How to Build an Outdoor Bench How to Build an Outdoor Bench

What You'll Need
12 pieces of 2 X 4 X 18 inch spruce
Wood glue
2 1/2-inch deck screws
4 pieces of 2 x 4 x 48 inch spruce
Carpenter's square
6 pieces of 2 x 4 x 48 inch spruce

An outdoor bench seat on a patio or under a tree can be a beautiful addition to a home. If you can't seem to find a bench in stores that you like, you can always build your own outdoor bench seat. It is easiest to build this type of bench out of wood. All you need are a few power tools and some time.  

Step 1 - Lay Out Material

Put twelve of the 18 inch 2x4s on a worktable, laying two horizontally and parallel to each other about 9 inches apart. Add glue to the ends of the two pieces of wood.

Place two pieces perpendicular to the wood that has the glue on it so that the 3 1/2 inch sides touch each other. Line the end of the top 2x4s with the perpendicular edge of the first 2x4s. Attach the four 2x4s to each other using deck screws. Keep doing this for all the 2x4s.

Step 2 - Cross Members

Put the 48 inch 2x4s on a worktable, standing one of the support systems you created in the first step upside down to create a cross member on the table, with two legs sticking up. Add glue to one end of the 48 inch 2x4. Line it up with the cross member 2x4, securing it with deck screws. Do this again for the other end of the 48 inch 2x4.  

Add glue to the other 48 inch 2x4, lining it up with the other cross member on the support system. Attach it to the support system with deck screws. Repeat these two steps with the last 48 inch 2x4s.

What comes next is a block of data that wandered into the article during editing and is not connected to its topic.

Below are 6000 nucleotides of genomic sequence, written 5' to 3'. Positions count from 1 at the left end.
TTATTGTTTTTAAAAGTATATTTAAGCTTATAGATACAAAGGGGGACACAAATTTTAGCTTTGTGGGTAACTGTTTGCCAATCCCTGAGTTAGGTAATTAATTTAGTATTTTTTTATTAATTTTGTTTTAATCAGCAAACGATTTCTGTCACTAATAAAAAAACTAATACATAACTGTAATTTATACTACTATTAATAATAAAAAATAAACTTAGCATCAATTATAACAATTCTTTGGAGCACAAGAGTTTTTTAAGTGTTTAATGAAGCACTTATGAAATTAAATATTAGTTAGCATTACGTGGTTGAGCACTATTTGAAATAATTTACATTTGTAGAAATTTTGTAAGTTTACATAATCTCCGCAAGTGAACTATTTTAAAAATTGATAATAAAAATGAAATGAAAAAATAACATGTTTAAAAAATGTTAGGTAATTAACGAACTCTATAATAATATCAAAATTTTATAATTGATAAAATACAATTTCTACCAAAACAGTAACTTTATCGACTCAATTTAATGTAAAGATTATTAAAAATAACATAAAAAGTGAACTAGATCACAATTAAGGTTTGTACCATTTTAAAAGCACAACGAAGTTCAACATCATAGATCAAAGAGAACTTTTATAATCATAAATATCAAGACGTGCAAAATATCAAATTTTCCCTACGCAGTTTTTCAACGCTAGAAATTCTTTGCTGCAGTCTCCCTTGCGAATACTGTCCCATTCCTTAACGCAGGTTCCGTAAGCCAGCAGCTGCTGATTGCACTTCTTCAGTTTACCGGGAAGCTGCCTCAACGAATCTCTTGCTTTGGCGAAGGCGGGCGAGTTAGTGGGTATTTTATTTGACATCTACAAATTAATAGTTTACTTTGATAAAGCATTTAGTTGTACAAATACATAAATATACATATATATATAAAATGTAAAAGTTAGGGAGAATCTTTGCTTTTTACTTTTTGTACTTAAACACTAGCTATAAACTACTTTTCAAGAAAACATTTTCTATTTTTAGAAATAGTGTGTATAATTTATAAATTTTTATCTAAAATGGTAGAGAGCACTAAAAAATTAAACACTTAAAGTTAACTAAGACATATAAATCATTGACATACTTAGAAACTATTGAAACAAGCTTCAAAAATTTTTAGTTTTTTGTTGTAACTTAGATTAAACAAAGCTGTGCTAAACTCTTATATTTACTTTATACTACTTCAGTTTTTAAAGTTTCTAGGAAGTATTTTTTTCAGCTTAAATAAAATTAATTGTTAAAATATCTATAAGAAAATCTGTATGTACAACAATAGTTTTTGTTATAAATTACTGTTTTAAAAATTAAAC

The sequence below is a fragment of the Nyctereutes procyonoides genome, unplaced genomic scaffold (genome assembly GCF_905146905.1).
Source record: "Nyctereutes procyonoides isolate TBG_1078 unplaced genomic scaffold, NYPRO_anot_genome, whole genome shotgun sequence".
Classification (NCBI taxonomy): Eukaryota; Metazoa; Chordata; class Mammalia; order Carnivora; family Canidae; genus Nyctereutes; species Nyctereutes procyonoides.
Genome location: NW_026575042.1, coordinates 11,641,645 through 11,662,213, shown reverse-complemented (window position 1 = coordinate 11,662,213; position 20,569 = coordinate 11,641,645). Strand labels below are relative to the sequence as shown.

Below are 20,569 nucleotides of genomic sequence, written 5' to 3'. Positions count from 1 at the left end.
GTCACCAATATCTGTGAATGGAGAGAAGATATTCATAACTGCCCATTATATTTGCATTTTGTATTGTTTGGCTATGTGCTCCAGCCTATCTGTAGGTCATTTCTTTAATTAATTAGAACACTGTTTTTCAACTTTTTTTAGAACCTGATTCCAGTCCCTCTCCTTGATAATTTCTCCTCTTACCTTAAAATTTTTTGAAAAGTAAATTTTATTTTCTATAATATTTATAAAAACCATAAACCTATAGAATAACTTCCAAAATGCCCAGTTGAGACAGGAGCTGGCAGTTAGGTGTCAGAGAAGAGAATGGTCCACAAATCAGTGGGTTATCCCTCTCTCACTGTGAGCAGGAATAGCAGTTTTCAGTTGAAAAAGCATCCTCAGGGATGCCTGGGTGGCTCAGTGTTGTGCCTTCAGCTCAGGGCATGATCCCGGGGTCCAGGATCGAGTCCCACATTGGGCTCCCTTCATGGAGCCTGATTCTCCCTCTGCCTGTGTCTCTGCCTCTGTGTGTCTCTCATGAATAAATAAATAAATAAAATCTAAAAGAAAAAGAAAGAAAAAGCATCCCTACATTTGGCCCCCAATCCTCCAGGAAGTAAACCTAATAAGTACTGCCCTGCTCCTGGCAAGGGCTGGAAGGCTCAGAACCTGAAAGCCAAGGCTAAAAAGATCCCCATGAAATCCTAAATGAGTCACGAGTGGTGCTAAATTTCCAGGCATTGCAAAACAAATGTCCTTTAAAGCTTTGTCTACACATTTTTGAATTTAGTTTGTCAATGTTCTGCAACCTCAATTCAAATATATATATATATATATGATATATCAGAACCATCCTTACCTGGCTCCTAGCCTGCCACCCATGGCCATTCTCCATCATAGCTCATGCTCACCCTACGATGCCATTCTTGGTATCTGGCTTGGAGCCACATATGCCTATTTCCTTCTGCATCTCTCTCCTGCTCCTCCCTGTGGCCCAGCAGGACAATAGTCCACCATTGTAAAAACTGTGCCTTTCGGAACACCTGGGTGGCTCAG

Measure one end and make a mark at 23 1/4 inches. Do the same thing to the other side of the bench, measuring from the same end. This will allow you to figure out where the middle support system is going to go. Before applying the support system and attaching it with decks screws, add glue to the area.

Step 3 - Turn the Table

Turn the table over so that it's standing on the legs. Put glue on the top perimeter of the bench and across the middle support. Place the last six 2x4s on top of the bench, securing them with deck screws.  


  • To be safe, consider counter sinking the screw holes on the top of the bench.
  • Remove extra glue using a damp cloth.
  • This project is best completed with spruce, although you can use western cedar 1x4s around the perimeter of the bench as another option.  
  • Where gloves at all times to protect yourself from splinters. If you plan on painting or staining the bench, make sure you do it in a well-ventilated area.

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